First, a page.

A national shortage of neurologists is creating "neurology deserts" around the country, forcing patients to wait longer and drive further for care, news that comes as no revelation to Thomas Vidic, MD, clinical associate professor of neurology at the Indiana University School of Medicine-South Bend.
In 2013, Vidic and other members of an American Academy of Neurology (AAN) Workforce Task Force co-authored a report that predicted the demand for neurologists would outstrip supply by 2025. A decade later, it appears the situation is even more dire than anticipated.
While a nationwide physician shortage is affecting all specialties, neurology is facing a particularly difficult confluence of events. Advances in treatments for migraine, epilepsy, multiple sclerosis, and other neurological disorders have created a growing demand for care of pediatric and adult patients.
Over the next 7 to 27 years, as the number of Americans over age 65 increases, the incidences of Parkinson's and dementia are set to double, and stroke cases are expected to rise by 20%.
At the same time, physician retirement and burnout are siphoning off neurologists from a workforce that isn't growing fast enough. The American Medical Association reports the number of neurologists who treat patients in the United States grew by only 598 over the last decade, from 12,761 to 13,359.
This perfect storm has created what another AAN report calls a "grave threat" to patient care. The neurologist shortage "reduces access to care, worsens patient outcomes, and erodes career satisfaction and quality of life for neurologists as they face increasingly insurmountable demands," write the authors of that 2019 report.
"We're in trouble," said Vidic. "We have a tremendous need for neurologists that we're just not supporting."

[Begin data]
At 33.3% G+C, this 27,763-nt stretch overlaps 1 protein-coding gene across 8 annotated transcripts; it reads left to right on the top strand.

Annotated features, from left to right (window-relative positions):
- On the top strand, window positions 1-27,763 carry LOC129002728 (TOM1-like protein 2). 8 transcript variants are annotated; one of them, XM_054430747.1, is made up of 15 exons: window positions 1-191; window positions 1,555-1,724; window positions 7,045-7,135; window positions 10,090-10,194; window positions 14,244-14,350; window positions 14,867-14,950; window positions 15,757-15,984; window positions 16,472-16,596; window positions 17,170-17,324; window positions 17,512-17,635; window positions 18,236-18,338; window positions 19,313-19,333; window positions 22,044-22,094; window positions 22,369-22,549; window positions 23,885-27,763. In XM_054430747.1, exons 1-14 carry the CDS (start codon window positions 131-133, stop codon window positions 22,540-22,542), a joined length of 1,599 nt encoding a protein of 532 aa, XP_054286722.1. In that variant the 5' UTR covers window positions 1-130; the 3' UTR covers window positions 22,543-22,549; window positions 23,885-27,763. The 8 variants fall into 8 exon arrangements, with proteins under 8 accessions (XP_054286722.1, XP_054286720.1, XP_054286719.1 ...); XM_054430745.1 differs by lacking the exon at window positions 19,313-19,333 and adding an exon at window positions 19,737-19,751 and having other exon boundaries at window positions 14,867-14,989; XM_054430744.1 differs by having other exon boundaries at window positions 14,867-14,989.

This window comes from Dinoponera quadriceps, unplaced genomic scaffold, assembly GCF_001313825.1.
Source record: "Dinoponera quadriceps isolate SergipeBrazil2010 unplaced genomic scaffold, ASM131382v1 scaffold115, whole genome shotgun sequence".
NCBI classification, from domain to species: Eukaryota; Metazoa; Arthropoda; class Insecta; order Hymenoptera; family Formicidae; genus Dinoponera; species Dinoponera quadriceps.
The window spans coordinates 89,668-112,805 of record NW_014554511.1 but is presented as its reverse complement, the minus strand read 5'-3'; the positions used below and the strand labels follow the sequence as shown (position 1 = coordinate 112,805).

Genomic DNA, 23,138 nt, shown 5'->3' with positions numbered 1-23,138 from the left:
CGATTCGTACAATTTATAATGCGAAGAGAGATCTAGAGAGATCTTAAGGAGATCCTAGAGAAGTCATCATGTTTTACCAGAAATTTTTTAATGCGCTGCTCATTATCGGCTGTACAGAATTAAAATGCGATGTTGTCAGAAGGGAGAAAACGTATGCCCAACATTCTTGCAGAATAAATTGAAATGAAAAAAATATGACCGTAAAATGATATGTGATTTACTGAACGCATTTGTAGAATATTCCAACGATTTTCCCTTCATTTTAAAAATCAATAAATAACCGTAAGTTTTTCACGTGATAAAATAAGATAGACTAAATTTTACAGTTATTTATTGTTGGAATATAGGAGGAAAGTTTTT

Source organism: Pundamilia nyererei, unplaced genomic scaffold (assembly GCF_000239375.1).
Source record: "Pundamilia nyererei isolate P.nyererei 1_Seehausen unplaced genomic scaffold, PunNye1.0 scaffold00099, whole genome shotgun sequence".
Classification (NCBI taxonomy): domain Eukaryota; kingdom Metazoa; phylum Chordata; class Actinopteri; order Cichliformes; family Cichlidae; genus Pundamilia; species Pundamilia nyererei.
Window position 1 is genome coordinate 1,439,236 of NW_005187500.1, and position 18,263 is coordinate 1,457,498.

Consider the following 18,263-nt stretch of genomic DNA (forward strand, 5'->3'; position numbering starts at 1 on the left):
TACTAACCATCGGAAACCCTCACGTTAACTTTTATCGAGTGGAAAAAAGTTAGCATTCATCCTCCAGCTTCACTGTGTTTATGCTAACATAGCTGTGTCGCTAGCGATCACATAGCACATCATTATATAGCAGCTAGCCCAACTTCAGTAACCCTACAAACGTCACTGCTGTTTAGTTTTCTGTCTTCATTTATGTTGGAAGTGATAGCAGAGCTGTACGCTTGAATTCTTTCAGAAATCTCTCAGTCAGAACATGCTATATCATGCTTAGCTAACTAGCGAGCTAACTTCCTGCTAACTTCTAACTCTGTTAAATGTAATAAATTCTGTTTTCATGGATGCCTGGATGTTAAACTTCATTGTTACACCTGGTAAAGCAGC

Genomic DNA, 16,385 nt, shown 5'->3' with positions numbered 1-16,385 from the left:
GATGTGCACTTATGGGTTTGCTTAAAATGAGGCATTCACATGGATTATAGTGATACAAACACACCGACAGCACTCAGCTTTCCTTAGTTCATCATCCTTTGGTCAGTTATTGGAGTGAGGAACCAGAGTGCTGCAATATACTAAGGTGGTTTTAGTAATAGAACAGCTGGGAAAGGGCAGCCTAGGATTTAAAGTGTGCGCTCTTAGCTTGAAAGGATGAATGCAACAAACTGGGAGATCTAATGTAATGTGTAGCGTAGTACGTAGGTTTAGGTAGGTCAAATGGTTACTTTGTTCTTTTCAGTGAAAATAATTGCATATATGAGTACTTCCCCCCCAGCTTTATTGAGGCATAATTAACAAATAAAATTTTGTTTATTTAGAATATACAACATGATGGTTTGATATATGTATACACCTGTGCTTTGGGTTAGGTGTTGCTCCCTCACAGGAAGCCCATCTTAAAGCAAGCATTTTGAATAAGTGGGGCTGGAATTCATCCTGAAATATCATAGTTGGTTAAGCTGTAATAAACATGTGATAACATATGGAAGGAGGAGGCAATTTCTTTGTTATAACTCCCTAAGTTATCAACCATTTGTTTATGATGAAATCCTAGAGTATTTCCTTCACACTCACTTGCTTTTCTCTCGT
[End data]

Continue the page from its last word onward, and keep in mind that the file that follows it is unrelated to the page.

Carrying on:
How Did We Get Here?
Some of the challenges related to neurologist recruitment and retention are similar to those in other specialties. Compensation is certainly a factor, Vidic said.
Although neurologists' incomes have increased significantly over the past decade, they still rank in the lower half of all medical specialties. In addition, only 50% of neurologists believe they are fairly compensated.
Burnout is another significant challenge. In 2019, before the pandemic, 53% of neurologists surveyed in Medscape's National Physician Burnout, Depression and Suicide Report indicated they were burned out. That percentage increased slightly in 2023, to 55%, with most respondents reporting a strong-to-severe impact on their lives.
The most common reason for burnout was administration and paperwork that cuts into neurologists' time with patients. Charting and completing prior authorization and step therapy forms required by most insurers take an average of 17.6 hours a week for neurologists — much longer than the overall physician average and higher than almost all other specialties.
But perhaps the biggest contributor to the nationwide neurologist shortage is a 26-year cap on Medicare funding for medical residency. Enacted as part of the 1997 Balanced Budget Act, the legislation limits Medicare funding for medical residency training at 1996 levels. Most medical residencies are funded by the federal government and Medicare is the largest participating program.
As a result of the cap, the number of total residents in the United States — which grew by 20.6% between 1987 and 1997 — only increased by 8% from 1997 to 2007.
A new study on patients' long travel times to neurology clinics, published last week in Neurology, is the latest to illustrate the real-world impact of too few neurologists amid growing caseloads.